The message from landlords, the Canfields, and the owner class in general is clear: come to Santa Cruz, consume, throw trash, give money to private property, and leave; this is no longer a place to start communities. A place to raise kids, but no place to be a kid, or have the values of free expression, inquiry and fun associated with kids.

The do-gooder rich can have their museums of culture: organic food, special-decial schools for their kids, et cetera. Ironically, it was the openness, free inquiry and will to be wacky that produced such as the organic movement, the Santa Cruz skate thing, and many other parts of Santa Cruz now condemned to be “artifacts” or worse “properties.” I knew about 2001 that it was going this way, but hoped never to see the logical conclusion.

Perg’s was the rarest thing in public-space-hating Santa Cruz: a private space that still believed more or less in free-for-alls, a place for kids to post up their art, a place to hear real music made by real people. I never tried their coffee once, since I was usually there at beer time. And only rarely had I the money to hang out there regularly, but I’ll never forget the shows, and the good times.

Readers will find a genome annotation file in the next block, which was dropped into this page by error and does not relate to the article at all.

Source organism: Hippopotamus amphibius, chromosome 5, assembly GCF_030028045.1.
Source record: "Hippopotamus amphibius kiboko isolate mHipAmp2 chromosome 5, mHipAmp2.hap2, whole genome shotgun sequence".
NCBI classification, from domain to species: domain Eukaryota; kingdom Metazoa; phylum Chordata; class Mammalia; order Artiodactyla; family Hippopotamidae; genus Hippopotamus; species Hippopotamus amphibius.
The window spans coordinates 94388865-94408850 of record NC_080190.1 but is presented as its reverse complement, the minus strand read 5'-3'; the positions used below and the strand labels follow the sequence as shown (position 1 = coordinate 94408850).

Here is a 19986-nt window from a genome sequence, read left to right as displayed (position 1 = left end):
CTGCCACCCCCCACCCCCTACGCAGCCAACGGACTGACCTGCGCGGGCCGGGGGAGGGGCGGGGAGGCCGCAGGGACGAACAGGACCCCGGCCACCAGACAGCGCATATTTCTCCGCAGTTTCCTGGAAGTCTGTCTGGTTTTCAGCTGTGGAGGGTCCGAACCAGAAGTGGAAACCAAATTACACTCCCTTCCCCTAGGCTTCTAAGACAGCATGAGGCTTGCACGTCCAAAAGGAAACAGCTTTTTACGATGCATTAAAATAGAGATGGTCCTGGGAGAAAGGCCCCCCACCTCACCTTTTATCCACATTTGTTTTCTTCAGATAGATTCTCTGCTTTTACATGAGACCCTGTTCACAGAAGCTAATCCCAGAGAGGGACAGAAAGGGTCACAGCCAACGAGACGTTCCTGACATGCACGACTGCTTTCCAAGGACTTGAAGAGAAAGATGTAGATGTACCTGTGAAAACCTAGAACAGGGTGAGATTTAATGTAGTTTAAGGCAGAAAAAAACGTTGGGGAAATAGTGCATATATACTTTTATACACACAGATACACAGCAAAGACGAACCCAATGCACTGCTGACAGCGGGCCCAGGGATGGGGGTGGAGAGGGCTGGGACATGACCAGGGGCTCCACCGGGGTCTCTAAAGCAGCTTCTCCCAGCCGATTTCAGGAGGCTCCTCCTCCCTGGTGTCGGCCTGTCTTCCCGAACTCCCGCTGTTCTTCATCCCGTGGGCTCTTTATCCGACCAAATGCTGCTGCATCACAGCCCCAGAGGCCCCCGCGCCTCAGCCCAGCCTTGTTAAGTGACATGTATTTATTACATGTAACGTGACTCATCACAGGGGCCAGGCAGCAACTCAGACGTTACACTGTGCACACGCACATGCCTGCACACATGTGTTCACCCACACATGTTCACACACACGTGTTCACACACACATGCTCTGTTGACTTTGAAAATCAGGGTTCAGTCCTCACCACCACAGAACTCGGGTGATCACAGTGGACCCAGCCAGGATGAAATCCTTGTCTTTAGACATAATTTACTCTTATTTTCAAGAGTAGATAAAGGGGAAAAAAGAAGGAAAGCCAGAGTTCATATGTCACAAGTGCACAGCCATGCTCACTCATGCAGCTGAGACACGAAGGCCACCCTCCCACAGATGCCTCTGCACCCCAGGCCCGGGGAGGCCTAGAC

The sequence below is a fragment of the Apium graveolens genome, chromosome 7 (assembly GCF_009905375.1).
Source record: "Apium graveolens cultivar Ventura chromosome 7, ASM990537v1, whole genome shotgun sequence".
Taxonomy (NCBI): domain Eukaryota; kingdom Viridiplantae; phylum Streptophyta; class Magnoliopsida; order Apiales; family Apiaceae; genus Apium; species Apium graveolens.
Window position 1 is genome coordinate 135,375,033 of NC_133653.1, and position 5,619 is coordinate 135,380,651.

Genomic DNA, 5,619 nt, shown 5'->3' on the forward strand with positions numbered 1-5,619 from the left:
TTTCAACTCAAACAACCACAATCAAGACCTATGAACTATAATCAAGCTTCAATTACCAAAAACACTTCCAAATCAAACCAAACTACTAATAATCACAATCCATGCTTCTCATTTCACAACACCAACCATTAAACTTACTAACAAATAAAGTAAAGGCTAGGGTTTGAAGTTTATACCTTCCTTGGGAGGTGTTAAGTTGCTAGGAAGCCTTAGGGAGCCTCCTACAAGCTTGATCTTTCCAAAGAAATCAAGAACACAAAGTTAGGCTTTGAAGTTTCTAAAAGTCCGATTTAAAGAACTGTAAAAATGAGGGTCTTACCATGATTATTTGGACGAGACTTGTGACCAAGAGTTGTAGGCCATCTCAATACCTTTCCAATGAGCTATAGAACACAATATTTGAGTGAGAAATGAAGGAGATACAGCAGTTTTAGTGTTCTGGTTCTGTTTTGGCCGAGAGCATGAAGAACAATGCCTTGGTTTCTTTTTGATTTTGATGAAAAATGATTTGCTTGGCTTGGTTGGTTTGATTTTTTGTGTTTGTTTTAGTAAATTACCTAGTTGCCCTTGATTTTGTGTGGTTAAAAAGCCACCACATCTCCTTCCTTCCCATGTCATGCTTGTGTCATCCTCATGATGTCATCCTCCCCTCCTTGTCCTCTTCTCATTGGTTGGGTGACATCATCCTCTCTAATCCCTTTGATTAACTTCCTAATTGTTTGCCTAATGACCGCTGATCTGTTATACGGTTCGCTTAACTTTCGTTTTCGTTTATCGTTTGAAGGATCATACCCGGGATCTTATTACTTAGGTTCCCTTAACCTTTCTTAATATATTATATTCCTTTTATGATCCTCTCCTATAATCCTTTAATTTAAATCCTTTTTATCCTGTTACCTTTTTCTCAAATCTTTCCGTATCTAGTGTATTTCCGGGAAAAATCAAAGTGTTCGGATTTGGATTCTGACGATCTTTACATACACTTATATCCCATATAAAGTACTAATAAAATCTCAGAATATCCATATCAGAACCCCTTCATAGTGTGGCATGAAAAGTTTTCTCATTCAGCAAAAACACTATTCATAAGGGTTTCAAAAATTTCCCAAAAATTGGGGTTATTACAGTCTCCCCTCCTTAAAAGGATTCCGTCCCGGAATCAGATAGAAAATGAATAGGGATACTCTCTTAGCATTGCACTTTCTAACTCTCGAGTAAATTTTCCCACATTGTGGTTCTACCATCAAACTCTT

Is there a hopeful future? How do we get past the issue of merciless foreign rents and pig NIMBY ordinances? Someone can comment below to give this post some sunshine.

Since I Laid My Burden Down by Brontez Purnell

Video by Nick Taplin, Post-Consumer Records

Saw a video a few months back of Brontez Purnell reading from his up-and-coming book Since I Laid my Burden Down and had to get a copy as soon as it came out. Tried to read it with his voice in my head. The book has been doted upon with a marvelous thick library jacket by New York City University’s Feminist Press.

The punk rocker, performance artist and otherwise notable Oakland figure, whom I remember as one of the few interesting people on Earth in the vacuous universal hell of 2005, published the zine Fag School beginning in 2003. He has also published the Cruising Diaries in 2014 with the collaboration of Janelle Hessig, from whose Tales of Blarg I first heard of his exploits, as well as 2015’s diary-style Johnny Would You Love Me if my Dick Were Bigger. Since I Laid my Burden Down is sort of a Bildungsroman framed in a memoir. Is there a word for that?